Professor Marcia Langton is a researcher and commentator on Australian Indigenous issues, including land rights, native title, natural resources and corporate social responsibility.
Dr Reza Hasmath
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Drawing upon more than 100 interviews with professional staff in large corporations in Melbourne, New York and Toronto, the pilot study found a strong correlation between confidence and occupational success
Participants were asked to describe their level of confidence at primary school, high school, university, and present day. Those who self-reported higher levels of confidence earlier in school earned better wages, and were promoted more quickly.
Lead author Dr Reza Hasmath, from the University’s School of Social and Political Sciences, said the research demonstrates a crucial ingredient of workplace advancement.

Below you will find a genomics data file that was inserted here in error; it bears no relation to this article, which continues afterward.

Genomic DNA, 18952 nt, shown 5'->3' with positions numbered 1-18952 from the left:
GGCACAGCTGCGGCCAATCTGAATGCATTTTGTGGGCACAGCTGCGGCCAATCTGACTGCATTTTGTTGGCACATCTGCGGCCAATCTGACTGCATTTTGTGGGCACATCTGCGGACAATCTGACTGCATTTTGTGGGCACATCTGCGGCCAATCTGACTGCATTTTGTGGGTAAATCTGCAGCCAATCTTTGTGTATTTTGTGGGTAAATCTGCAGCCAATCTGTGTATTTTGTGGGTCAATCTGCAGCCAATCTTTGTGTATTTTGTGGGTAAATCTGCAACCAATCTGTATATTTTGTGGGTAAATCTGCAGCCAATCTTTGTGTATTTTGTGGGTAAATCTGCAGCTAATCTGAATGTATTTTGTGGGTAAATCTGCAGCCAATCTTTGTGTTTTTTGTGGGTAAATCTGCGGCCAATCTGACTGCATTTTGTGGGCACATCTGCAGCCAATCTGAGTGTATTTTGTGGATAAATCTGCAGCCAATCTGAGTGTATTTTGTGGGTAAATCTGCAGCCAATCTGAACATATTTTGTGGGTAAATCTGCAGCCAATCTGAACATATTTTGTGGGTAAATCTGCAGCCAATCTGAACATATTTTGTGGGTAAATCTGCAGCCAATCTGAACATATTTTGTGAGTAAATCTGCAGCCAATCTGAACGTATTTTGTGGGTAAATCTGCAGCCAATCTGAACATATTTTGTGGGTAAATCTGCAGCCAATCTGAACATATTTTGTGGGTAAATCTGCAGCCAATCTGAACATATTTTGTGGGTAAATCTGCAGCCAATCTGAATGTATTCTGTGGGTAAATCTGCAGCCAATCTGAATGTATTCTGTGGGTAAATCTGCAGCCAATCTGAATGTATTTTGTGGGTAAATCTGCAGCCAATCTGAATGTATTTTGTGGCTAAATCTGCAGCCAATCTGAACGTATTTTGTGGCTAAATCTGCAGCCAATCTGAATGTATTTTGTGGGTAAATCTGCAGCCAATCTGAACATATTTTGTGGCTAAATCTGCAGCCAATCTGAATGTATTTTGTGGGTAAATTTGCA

“The implications are tremendous in terms of the personality employers should look for when it comes to hiring or promoting staff,”Dr Hasmath said.
The findings also shed new light on previous studies that argued the existence of ‘erotic capital’, meaning better looking people are more likely to get ahead in the workplace, or studies which indicate taller people earn higher salaries.
“We now know it’s actually higher confidence levels — which may be a byproduct of attractiveness and height — which make all the difference,” said Dr Hasmath.
“The findings imply that we should stress confidence-building activities at an early age. Such activities should be strongly encouraged both in formal schooling and within the family unit."
The full study — The Minority Report, which also looks at job search, hiring and promotion processes in the large corporations — will be released at the end of the year.